Cazenovia Republican (1939?)
Editor of the Republican, Cazenovia, NY
I and in my ninety-first year and am the last of seven children all born in the old house on Albany street where I am now living. This house has been occupied by my family for over one hundred years.
Previous to my marriage I had a private school for children in my home. My sister, Mary Murdock, taught drawing and elocution. My sister was an artist of no small merit and I have an oil painting for which she received a prize at the Seminary and which I shall leave to the Library in memory of my sister. She died in 1921, at the age of eighty-eight.
To make the house more convenient for the school we had it modernized as it is today. At the time of the Civil War the house had a roof sloping down to a "lean to" on the east. The front door opened on the street with an old-fashioned latch and brass knocker. The windows had small panes of glass. Inside there was a brick oven and four fire places, two above and two below. I have a dim recollection of pots and kettles hanging in the fireplace near the brick oven. In the yard at the east was an old fashioned well with a "moss covered bucket". I shall never forget how delicious that spring water was on a hot day in summer. In those early days there was no Sullivan (she means Hurd) street or Carpenter street. In the early days the Ledyard field came up to the house. That field was a joy especially when the buttercups and daisies were in blossom. Where the houses are on Carpenter street there was a pond where the frogs sang lustily on summer nights. Every house had a fence as the village cows meandered through the streets getting much of their living from the road side. The roads were dirt roads and very dusty in the summer although the sprinkling wagon went through the streets several times a day. Dress trains were in fashion. How dainty women could drag their skirts over the dusty sidewalks and reconcile it with any idea of neatness is difficult to understand.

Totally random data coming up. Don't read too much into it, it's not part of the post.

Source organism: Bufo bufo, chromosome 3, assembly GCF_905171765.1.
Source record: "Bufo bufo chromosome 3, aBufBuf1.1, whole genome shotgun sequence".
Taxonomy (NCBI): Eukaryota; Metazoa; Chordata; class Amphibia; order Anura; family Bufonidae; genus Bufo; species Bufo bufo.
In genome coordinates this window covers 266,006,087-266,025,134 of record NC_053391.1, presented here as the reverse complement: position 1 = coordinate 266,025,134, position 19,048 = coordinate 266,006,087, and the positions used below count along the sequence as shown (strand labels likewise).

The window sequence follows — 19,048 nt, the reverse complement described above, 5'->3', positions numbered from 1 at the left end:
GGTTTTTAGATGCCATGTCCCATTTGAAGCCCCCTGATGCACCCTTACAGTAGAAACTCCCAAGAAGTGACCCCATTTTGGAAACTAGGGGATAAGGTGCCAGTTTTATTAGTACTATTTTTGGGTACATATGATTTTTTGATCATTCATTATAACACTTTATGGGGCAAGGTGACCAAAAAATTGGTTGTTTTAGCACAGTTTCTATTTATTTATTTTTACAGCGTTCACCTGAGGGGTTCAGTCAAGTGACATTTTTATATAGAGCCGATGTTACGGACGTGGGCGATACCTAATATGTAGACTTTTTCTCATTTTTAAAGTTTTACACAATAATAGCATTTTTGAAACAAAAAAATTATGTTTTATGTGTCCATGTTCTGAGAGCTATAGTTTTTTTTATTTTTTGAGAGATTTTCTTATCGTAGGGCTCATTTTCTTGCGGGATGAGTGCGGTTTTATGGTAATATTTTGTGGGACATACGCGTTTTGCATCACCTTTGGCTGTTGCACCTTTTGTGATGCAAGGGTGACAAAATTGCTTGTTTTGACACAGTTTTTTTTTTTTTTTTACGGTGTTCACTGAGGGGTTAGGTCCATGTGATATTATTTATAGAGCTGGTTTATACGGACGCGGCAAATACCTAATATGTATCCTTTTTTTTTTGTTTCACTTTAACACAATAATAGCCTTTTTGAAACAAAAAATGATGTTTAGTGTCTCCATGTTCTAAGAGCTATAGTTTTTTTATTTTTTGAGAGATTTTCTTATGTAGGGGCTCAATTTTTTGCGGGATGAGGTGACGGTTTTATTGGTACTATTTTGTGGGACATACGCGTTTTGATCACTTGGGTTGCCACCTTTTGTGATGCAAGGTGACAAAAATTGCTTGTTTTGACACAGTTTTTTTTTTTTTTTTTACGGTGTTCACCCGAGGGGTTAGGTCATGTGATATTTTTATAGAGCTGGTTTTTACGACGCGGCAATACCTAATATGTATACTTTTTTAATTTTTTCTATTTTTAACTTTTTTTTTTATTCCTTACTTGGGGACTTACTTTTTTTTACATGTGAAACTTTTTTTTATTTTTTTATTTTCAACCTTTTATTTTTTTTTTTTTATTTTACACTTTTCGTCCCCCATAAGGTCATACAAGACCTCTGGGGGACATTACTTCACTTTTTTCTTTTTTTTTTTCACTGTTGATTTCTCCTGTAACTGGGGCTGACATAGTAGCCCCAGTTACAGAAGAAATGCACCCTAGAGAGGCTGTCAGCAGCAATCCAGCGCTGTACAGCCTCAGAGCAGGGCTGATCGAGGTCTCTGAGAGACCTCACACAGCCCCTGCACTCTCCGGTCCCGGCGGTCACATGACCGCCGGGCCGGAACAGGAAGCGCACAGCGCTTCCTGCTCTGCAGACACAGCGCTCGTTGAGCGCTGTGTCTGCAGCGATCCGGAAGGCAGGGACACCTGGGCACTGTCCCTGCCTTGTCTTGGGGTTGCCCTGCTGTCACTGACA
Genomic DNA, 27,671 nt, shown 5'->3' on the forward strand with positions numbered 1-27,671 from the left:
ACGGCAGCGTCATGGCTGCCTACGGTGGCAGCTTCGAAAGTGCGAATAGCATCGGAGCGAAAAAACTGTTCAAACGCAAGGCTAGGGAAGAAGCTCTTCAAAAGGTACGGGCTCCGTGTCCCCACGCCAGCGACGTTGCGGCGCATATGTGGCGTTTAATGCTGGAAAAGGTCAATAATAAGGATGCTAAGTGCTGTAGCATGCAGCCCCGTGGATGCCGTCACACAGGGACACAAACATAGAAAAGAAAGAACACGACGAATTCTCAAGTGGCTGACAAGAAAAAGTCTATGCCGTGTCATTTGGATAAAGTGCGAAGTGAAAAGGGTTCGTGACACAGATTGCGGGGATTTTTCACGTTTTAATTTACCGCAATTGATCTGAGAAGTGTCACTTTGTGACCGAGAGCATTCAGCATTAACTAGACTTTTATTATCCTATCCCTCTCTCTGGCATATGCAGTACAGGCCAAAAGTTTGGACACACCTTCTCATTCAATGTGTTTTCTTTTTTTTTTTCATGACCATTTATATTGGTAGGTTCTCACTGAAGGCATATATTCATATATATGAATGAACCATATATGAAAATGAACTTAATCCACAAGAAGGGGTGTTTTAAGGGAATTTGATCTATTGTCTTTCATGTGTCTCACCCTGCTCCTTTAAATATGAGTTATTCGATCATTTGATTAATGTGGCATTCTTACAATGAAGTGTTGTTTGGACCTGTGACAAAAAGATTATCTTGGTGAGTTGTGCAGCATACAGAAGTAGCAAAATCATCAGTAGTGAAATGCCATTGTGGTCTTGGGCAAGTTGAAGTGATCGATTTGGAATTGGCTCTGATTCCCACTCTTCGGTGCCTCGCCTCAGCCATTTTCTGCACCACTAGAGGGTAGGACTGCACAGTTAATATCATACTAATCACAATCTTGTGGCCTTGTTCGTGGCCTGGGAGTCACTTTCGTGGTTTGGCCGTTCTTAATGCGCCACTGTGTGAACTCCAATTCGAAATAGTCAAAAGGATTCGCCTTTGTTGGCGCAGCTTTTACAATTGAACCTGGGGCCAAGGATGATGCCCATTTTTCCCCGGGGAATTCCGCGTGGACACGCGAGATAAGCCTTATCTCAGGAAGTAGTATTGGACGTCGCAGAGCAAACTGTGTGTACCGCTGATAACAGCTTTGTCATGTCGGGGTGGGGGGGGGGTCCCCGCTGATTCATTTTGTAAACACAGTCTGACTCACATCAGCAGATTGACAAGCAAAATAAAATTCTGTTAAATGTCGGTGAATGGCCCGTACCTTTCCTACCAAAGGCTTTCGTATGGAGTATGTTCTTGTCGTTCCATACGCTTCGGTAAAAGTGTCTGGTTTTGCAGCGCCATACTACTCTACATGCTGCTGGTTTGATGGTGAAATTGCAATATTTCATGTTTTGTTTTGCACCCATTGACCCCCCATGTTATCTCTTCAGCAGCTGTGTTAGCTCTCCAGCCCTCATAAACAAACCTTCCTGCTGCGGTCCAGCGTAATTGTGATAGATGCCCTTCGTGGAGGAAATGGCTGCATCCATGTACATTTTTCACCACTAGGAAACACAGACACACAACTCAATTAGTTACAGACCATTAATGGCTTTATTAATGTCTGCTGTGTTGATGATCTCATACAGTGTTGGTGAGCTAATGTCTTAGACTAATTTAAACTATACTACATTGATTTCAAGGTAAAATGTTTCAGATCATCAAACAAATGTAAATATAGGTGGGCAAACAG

In those days the seasons were quite distinct. A delightful fall followed by a very severe winter with a great deal of snow often drifting over the fences, then came a lovely spring with warm showers and followed by a hot summer. People did not go south in those days and remained in their warm houses and enjoyed sleigh riding.
Religion was very real in those early days and people were loyal to God. The Sabbath was not desecrated by movies, ball games, and joy rides as it is today. Most people went to church and spent the day in rest and quiet. The unbelief and spiritual apathy we see on all sides today is ominous. As I approach that mysterious border land of the hereafter I see very clearly and I earnestly urge everyone to make their peace with God before it is too late.
Kathryn Murdock Woodruff
March 13, 1939
The Murdock house stands at 16 Albany Street at the northeast corner of Albany and Willow Place. The house was probably that built by Dr. Jonathan Silsby who lived there from as early as 1817 to 1831 and for a short time by his widow Betsey. I do not know if the Murdocks are related to the Silsbys. In the nearby office where Dr. Silsby had his practice, a newspaper print shop, pharmacy, and cabinet maker's shop were later to be found. This shop may have stood where Willow Place now runs.
The house was probably modified in the 1870s. By Sullivan Street the writer means Hurd Street which was surveyed in 1810 and built shortly thereafter (it ran through the Hurd property to the Presbyterian Church which stood at the head of the street). Sullivan Street was a main road north and was one of the several roads opened in the first years of settlement. By Carpenter Street she means the side street which runs south from Albany Street to Carpenter's Pond and thence along the pond to Forman Street. This street was built about 1875 and the northern leg, which intersects Albany Street just beside the Murdock house, is now called Willow Place. The southern leg of this street along Carpenter's Pond has retained the name of Carpenter Street. The Ledyard field was a large meadow made in the swampy ground south of Albany Street, to the lake outlet, and between the Murdock house and Forman Street. In the days shortly before the author's birth the area south of the house to the lake outlet was a busy place and occupied by Jabish N.M. Hurd's distillery, ashery, and brickyard, as well as Jacob Ten Eyck's foundry.